The second Marguerite (1523-1574), daughter of Francis I., was born on the 5th of June, 1523, at St Germain-en-Laye, and, at an age the lateness of which caused lampoons, married Emmanuel Philibert, duke of Savoy, in 1559 Like her aunt and her niece she was a good scholar and strongly interested in men of letters.
The third Marguerite (1553-1615), called more particularly Marguerite de Valois, was great-niece of the first and niece of the second, being daughter of Henry II.
Both husband and wife were extreme examples of the licentious manners of the time, but they not unfrequently lived together for considerable periods, and nearly always on good terms. Later, however, Marguerite was established in the castle of Usson in Auvergne, and after the accession of Henry the marriage was dissolved by the pope.
But Henry and Marguerite still continued friends; she still bore the title of queen; she visited Marie de' Medici on equal terms; and the king frequently consulted her on important affairs, though his somewhat parsimonious spirit was grieved by her extravagance.
Marguerite exhibited during the rest of her life, which was not a short one, the strange Valois mixture of licentiousness, pious exercises, and the cultivation of art and letters, and died in Paris on the 27th of March 1615.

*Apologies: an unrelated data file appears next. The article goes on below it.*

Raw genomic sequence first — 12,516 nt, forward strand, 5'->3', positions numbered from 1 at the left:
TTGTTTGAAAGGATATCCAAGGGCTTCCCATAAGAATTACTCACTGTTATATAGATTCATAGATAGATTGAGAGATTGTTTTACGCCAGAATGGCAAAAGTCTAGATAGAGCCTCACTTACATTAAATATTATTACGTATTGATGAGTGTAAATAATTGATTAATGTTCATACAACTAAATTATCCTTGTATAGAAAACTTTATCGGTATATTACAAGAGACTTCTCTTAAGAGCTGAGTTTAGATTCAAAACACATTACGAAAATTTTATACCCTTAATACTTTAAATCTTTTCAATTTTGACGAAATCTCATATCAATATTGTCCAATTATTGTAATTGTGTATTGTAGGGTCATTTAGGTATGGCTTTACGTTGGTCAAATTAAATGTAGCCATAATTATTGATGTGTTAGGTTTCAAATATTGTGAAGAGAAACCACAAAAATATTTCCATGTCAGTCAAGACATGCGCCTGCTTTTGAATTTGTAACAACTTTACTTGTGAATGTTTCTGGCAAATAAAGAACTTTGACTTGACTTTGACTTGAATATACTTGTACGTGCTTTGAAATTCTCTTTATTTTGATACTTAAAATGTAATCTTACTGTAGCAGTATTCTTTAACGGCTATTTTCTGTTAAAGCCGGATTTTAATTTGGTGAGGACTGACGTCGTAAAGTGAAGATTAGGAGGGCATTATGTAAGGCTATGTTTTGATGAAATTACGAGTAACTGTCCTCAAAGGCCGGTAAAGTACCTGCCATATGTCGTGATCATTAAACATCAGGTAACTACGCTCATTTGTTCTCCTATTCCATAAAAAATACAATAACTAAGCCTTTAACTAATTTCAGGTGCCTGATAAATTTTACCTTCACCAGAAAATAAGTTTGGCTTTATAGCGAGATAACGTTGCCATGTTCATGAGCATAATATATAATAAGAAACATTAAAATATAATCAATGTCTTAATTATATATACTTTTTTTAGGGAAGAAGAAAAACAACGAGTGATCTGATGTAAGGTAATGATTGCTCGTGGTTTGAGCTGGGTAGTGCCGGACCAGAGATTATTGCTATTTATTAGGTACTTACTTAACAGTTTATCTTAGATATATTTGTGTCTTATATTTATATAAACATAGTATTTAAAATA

The chief recent book on her is Saint Poucy's Histoire de Marguerite de Valois (1887).
Marca married Marguerite de Forgues on the 4th of June 1618, and had one son and three daughters.
1608), and his second wife was Marguerite (d.
To xxix.; Marguerite Dickins, Along Shore with a Man-of-War (Boston, 1893); Arthur Dias, Il Brasile Attuale (Nivelle, Belgium, 1907; also in French and Portuguese), np. 367-449.
Olive has been supposed to be an anagram for the name of a Mlle Viole, but there is little evidence of real passion in the poems, and they may perhaps be regarded as a Petrarcan exercise, especially as, in the second edition, the dedication to his lady is exchanged for one to Marguerite de Valois, sister of Henry II.
His chief patron, Marguerite de Valois, to whom he was sincerely attached, had gone to Savoy.
His mother, Marthe Marguerite le Valois de Vilette de Murray, comtesse de Caylus (1673-1729), was a cousin of Mme de Maintenon, who brought her up like her own daughter.
The world was startled, however, on the 30th of September 1891 by hearing that he had committed suicide in a cemetery at Brussels by blowing out his brains on the grave of his mistress, Madame de Bonnemains (née Marguerite Crouzet), who had died in the preceding July.
ALACOQUE, or AL COQ, Marguerite Marie (1647-1690), French nun and mystic, was born at Lauthecourt, a village in the diocese of Autun, on the 22nd of July 1647.
It was not till ten years later, in 1685, that the festival was first celebrated at Paray, and not till after the death of Marguerite, on the 17th of October 1690, that the cult of the Sacred Heart, fostered by the Jesuits and the subject of violent controversies within the church, spread throughout France and Christendom.
See Bishop Languet, Vie de la venerable Marguerite-Marie (Paris;.
Bougaud, Histoire de la bienheureuse Marguerite-Marie (Paris, 1874); G..
Capefigue, Marie Marguerite Al-Coq (Paris, 1866).